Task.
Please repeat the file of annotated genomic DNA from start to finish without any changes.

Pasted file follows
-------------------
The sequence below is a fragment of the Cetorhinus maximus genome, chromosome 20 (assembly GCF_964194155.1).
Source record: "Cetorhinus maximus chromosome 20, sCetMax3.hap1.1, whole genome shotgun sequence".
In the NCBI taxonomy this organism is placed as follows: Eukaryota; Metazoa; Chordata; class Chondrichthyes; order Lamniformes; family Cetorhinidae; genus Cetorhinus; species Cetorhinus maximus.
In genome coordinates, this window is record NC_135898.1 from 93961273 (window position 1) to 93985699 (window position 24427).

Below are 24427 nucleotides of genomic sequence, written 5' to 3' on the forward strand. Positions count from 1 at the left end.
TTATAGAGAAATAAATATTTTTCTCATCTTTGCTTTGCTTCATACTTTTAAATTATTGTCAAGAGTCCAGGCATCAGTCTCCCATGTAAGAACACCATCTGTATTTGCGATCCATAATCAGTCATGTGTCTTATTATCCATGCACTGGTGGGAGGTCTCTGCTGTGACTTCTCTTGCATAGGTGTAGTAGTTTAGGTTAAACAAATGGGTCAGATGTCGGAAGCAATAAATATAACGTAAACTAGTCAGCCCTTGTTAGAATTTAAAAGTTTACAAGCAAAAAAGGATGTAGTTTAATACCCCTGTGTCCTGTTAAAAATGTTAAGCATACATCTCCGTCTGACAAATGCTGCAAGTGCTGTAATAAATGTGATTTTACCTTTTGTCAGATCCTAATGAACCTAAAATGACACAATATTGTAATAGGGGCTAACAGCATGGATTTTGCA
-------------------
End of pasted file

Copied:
The sequence below is a fragment of the Cetorhinus maximus genome, chromosome 20 (assembly GCF_964194155.1).
Source record: "Cetorhinus maximus chromosome 20, sCetMax3.hap1.1, whole genome shotgun sequence".
In the NCBI taxonomy this organism is placed as follows: Eukaryota; Metazoa; Chordata; class Chondrichthyes; order Lamniformes; family Cetorhinidae; genus Cetorhinus; species Cetorhinus maximus.
In genome coordinates, this window is record NC_135898.1 from 93961273 (window position 1) to 93985699 (window position 24427).

Below are 24427 nucleotides of genomic sequence, written 5' to 3' on the forward strand. Positions count from 1 at the left end.
TTATAGAGAAATAAATATTTTTCTCATCTTTGCTTTGCTTCATACTTTTAAATTATTGTCAAGAGTCCAGGCATCAGTCTCCCATGTAAGAACACCATCTGTATTTGCGATCCATAATCAGTCATGTGTCTTATTATCCATGCACTGGTGGGAGGTCTCTGCTGTGACTTCTCTTGCATAGGTGTAGTAGTTTAGGTTAAACAAATGGGTCAGATGTCGGAAGCAATAAATATAACGTAAACTAGTCAGCCCTTGTTAGAATTTAAAAGTTTACAAGCAAAAAAGGATGTAGTTTAATACCCCTGTGTCCTGTTAAAAATGTTAAGCATACATCTCCGTCTGACAAATGCTGCAAGTGCTGTAATAAATGTGATTTTACCTTTTGTCAGATCCTAATGAACCTAAAATGACACAATATTGTAATAGGGGCTAACAGCATGGATTTTGCA